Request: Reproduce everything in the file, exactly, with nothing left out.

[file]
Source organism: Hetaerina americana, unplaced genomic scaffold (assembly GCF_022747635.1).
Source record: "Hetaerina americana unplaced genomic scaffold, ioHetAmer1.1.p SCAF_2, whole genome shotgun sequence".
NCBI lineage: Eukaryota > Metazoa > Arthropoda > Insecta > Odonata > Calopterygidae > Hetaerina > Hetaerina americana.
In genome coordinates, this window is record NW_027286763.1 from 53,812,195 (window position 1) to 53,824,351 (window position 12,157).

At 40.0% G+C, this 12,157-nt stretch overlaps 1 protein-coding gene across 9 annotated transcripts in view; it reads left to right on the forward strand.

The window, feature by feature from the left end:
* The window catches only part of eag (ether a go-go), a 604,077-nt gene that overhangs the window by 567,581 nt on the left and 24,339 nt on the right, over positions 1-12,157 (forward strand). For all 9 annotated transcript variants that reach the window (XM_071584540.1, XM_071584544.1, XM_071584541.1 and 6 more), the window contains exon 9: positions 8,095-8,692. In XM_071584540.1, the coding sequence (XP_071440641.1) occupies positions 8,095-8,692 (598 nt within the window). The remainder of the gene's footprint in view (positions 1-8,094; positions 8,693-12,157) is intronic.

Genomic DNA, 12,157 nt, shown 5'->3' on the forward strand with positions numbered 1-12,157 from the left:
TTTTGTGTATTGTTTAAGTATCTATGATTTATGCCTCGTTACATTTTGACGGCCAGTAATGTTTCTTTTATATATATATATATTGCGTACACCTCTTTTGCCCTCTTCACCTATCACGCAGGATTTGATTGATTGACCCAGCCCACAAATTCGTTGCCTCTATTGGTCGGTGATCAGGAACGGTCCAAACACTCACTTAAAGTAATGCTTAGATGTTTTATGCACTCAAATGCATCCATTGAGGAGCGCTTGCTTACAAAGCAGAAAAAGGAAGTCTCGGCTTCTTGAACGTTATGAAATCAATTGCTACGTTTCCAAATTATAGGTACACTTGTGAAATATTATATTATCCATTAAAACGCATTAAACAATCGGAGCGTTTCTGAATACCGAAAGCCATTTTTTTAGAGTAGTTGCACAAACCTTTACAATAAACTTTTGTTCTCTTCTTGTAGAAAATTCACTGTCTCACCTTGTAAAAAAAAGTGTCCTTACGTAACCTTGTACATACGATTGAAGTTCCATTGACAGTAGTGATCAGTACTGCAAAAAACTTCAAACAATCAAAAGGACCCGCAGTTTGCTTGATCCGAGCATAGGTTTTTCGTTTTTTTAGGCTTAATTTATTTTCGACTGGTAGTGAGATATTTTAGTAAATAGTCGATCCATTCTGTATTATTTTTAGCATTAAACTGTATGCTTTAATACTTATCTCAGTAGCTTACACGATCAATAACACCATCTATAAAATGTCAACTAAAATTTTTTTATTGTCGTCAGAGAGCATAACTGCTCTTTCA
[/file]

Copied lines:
Source organism: Hetaerina americana, unplaced genomic scaffold (assembly GCF_022747635.1).
Source record: "Hetaerina americana unplaced genomic scaffold, ioHetAmer1.1.p SCAF_2, whole genome shotgun sequence".
NCBI lineage: Eukaryota > Metazoa > Arthropoda > Insecta > Odonata > Calopterygidae > Hetaerina > Hetaerina americana.
In genome coordinates, this window is record NW_027286763.1 from 53,812,195 (window position 1) to 53,824,351 (window position 12,157).

At 40.0% G+C, this 12,157-nt stretch overlaps 1 protein-coding gene across 9 annotated transcripts in view; it reads left to right on the forward strand.

The window, feature by feature from the left end:
* The window catches only part of eag (ether a go-go), a 604,077-nt gene that overhangs the window by 567,581 nt on the left and 24,339 nt on the right, over positions 1-12,157 (forward strand). For all 9 annotated transcript variants that reach the window (XM_071584540.1, XM_071584544.1, XM_071584541.1 and 6 more), the window contains exon 9: positions 8,095-8,692. In XM_071584540.1, the coding sequence (XP_071440641.1) occupies positions 8,095-8,692 (598 nt within the window). The remainder of the gene's footprint in view (positions 1-8,094; positions 8,693-12,157) is intronic.

Genomic DNA, 12,157 nt, shown 5'->3' on the forward strand with positions numbered 1-12,157 from the left:
TTTTGTGTATTGTTTAAGTATCTATGATTTATGCCTCGTTACATTTTGACGGCCAGTAATGTTTCTTTTATATATATATATATTGCGTACACCTCTTTTGCCCTCTTCACCTATCACGCAGGATTTGATTGATTGACCCAGCCCACAAATTCGTTGCCTCTATTGGTCGGTGATCAGGAACGGTCCAAACACTCACTTAAAGTAATGCTTAGATGTTTTATGCACTCAAATGCATCCATTGAGGAGCGCTTGCTTACAAAGCAGAAAAAGGAAGTCTCGGCTTCTTGAACGTTATGAAATCAATTGCTACGTTTCCAAATTATAGGTACACTTGTGAAATATTATATTATCCATTAAAACGCATTAAACAATCGGAGCGTTTCTGAATACCGAAAGCCATTTTTTTAGAGTAGTTGCACAAACCTTTACAATAAACTTTTGTTCTCTTCTTGTAGAAAATTCACTGTCTCACCTTGTAAAAAAAAGTGTCCTTACGTAACCTTGTACATACGATTGAAGTTCCATTGACAGTAGTGATCAGTACTGCAAAAAACTTCAAACAATCAAAAGGACCCGCAGTTTGCTTGATCCGAGCATAGGTTTTTCGTTTTTTTAGGCTTAATTTATTTTCGACTGGTAGTGAGATATTTTAGTAAATAGTCGATCCATTCTGTATTATTTTTAGCATTAAACTGTATGCTTTAATACTTATCTCAGTAGCTTACACGATCAATAACACCATCTATAAAATGTCAACTAAAATTTTTTTATTGTCGTCAGAGAGCATAACTGCTCTTTCA